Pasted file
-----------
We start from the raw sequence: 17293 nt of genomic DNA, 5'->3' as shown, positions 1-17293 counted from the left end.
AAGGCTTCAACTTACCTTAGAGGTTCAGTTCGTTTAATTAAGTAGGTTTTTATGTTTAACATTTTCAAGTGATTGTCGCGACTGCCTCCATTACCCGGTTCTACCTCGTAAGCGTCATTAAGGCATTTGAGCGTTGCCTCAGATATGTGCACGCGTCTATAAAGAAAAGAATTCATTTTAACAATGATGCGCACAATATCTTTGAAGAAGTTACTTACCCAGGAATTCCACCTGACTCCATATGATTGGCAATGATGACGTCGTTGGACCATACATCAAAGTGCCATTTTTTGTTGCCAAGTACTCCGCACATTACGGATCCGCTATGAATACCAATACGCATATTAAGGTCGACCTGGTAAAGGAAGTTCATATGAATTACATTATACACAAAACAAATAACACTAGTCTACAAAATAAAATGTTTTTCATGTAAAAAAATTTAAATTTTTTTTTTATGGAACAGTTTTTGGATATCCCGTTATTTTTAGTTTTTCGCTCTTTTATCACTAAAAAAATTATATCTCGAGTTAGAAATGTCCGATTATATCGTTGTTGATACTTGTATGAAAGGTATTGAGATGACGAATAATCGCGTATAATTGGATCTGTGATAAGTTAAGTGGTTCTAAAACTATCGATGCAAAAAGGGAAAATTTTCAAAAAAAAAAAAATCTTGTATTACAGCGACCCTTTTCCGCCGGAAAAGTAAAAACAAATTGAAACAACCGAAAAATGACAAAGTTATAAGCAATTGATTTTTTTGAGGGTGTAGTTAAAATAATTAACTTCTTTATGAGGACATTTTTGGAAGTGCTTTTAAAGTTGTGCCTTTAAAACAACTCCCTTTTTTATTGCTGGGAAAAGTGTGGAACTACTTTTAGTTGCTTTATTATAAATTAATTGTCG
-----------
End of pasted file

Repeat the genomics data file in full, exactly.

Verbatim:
We start from the raw sequence: 17293 nt of genomic DNA, 5'->3' as shown, positions 1-17293 counted from the left end.
AAGGCTTCAACTTACCTTAGAGGTTCAGTTCGTTTAATTAAGTAGGTTTTTATGTTTAACATTTTCAAGTGATTGTCGCGACTGCCTCCATTACCCGGTTCTACCTCGTAAGCGTCATTAAGGCATTTGAGCGTTGCCTCAGATATGTGCACGCGTCTATAAAGAAAAGAATTCATTTTAACAATGATGCGCACAATATCTTTGAAGAAGTTACTTACCCAGGAATTCCACCTGACTCCATATGATTGGCAATGATGACGTCGTTGGACCATACATCAAAGTGCCATTTTTTGTTGCCAAGTACTCCGCACATTACGGATCCGCTATGAATACCAATACGCATATTAAGGTCGACCTGGTAAAGGAAGTTCATATGAATTACATTATACACAAAACAAATAACACTAGTCTACAAAATAAAATGTTTTTCATGTAAAAAAATTTAAATTTTTTTTTTATGGAACAGTTTTTGGATATCCCGTTATTTTTAGTTTTTCGCTCTTTTATCACTAAAAAAATTATATCTCGAGTTAGAAATGTCCGATTATATCGTTGTTGATACTTGTATGAAAGGTATTGAGATGACGAATAATCGCGTATAATTGGATCTGTGATAAGTTAAGTGGTTCTAAAACTATCGATGCAAAAAGGGAAAATTTTCAAAAAAAAAAAAATCTTGTATTACAGCGACCCTTTTCCGCCGGAAAAGTAAAAACAAATTGAAACAACCGAAAAATGACAAAGTTATAAGCAATTGATTTTTTTGAGGGTGTAGTTAAAATAATTAACTTCTTTATGAGGACATTTTTGGAAGTGCTTTTAAAGTTGTGCCTTTAAAACAACTCCCTTTTTTATTGCTGGGAAAAGTGTGGAACTACTTTTAGTTGCTTTATTATAAATTAATTGTCG